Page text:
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GOTO - I wish really need help !!!


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I'm sure its obvious ?, sorry if the post is a bit long but I need to get to the bottom of this. Kit used is in signature.

So i set up my kit and am very care full about the order

1 - Polar align the mount

2 - Mount the scope and various accessories

3 - Polar align again

4 - perform a 2 star alignment

Then when I use goto the object is never in the centre of the view finder - using a 25m EP and I have to move the scope via the handset to get the target into the FOV and centre it, very often the the object is not even in the FOV of the Finder Scope

When I park the scope it always goes to the correct home position.

Whilst I can normally adjust the via the handset to find the target this is obviously no good when imaging something that cant be seen ?

I am guided but using the above setup process I can get 3 mins exposures with no issue.

Last night I followed the procedure and made the following observations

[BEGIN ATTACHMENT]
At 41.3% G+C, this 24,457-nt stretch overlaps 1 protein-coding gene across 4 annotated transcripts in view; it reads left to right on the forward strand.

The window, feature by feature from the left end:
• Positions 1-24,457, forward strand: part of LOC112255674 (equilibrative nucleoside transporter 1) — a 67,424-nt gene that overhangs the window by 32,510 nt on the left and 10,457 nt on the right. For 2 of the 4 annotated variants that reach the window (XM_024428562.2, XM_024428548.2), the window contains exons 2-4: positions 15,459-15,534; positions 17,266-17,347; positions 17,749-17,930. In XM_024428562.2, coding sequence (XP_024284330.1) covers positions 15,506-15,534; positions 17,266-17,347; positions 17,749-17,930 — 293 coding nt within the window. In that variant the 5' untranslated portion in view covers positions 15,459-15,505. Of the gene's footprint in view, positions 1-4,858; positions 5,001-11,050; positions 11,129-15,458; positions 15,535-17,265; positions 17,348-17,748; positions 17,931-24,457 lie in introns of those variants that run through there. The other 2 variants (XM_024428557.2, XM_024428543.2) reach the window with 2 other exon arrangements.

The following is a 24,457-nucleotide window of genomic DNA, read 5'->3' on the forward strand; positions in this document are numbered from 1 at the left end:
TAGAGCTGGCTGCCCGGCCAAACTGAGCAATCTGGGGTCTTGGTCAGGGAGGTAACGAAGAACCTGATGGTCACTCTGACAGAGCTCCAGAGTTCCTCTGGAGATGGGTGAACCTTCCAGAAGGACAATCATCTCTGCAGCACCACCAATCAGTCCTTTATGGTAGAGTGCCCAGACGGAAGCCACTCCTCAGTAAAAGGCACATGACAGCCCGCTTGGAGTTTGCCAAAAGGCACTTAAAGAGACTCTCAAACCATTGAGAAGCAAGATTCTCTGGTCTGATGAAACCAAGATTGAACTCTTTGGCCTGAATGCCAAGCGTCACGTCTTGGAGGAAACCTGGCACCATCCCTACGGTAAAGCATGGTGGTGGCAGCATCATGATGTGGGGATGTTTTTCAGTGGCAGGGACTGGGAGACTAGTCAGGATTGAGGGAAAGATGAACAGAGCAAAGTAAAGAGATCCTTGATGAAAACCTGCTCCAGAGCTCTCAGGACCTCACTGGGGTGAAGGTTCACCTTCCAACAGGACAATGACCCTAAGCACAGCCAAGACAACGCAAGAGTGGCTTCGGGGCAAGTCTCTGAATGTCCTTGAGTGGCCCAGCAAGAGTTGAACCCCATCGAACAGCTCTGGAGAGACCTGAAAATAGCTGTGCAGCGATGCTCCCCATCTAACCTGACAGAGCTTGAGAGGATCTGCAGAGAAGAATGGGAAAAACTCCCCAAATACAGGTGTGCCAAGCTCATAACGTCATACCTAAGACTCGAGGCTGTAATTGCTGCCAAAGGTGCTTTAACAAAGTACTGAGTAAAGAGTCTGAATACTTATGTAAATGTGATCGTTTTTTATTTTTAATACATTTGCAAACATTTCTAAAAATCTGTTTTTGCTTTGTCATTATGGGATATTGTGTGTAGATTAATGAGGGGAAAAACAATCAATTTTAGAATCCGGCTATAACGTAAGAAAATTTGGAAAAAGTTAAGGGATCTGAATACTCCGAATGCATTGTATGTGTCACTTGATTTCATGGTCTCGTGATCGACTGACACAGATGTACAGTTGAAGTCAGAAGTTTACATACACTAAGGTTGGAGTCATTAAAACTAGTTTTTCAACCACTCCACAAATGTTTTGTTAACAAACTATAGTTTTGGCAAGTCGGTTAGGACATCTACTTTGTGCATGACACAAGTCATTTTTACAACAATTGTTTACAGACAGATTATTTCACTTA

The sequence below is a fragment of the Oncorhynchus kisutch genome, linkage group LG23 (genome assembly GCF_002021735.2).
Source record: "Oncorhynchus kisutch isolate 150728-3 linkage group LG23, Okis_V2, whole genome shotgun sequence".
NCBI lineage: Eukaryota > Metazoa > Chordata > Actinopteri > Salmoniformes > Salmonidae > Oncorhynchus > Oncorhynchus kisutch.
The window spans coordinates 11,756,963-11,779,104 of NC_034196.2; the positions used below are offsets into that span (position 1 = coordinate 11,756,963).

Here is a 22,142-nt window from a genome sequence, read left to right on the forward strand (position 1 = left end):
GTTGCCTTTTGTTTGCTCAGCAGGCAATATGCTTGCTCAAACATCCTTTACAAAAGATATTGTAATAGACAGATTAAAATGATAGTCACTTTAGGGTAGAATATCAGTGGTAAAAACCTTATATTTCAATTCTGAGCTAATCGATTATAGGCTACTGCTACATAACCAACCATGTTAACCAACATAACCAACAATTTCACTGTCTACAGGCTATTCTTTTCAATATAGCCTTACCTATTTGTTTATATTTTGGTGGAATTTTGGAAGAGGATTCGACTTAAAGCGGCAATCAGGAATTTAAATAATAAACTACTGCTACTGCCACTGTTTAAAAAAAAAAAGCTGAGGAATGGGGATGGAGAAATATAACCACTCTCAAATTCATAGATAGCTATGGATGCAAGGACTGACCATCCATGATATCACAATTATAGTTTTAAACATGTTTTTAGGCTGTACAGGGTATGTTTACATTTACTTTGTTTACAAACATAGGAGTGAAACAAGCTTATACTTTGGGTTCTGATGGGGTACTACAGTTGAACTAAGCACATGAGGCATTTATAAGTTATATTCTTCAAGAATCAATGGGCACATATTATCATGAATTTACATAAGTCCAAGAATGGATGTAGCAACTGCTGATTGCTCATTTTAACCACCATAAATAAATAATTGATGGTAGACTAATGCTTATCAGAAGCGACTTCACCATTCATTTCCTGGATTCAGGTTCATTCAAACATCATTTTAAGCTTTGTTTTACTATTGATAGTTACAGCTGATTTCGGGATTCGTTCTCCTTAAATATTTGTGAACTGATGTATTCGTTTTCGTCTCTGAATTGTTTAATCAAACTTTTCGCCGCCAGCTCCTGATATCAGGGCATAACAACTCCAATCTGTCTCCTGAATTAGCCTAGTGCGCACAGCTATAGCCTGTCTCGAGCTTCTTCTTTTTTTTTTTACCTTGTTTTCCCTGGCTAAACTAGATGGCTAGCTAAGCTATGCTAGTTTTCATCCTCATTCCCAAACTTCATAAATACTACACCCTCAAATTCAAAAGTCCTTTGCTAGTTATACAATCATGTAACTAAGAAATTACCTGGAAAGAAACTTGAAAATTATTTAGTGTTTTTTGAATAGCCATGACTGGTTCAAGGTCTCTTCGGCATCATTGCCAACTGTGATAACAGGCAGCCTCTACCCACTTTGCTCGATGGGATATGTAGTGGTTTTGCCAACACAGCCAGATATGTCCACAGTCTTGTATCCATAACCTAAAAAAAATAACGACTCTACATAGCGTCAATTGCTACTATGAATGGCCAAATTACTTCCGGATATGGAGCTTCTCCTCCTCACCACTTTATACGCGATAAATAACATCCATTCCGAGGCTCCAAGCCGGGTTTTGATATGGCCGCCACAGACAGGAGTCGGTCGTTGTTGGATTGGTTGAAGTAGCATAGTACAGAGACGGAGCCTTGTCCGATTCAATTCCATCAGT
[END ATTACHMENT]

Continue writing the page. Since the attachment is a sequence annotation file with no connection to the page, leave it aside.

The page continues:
1 - Polar align - went fine

2 - Mount the scope and various accessories - went fine

3 - Polar align again - went fine

4 - perform a 2 star alignment

my first star was Caph and the scope slewed and i could see the star in the Finder scope so centered and then went to

Arcturus and again it was in the Finder Scope so I centered and alignment was complete.

I then went to Altair, scope was pointing in the right direction but I had to adjust to get it in the Finderscope, sorry can remember by how much but it was the left arrow on the handset, i then tried to goto M27 and the same thing again.

So I parked the scope and started over

This time I align firstly on Altair, scope moves and the star is not in the finder scope so I find it and center it, then went off to Arcturus same story. Then I went to M27 and i could clearly see it through the 25m EP not centred but right on the left hand side.

Hope the above makes some sense, its really frustrating and I'm not sure were I'm going wrong ?

I have included the instructions below that I use for Polar aligning

1. Look through the polarscope and rotate the RA axis until the 'Polaris' circle is right at the bottom.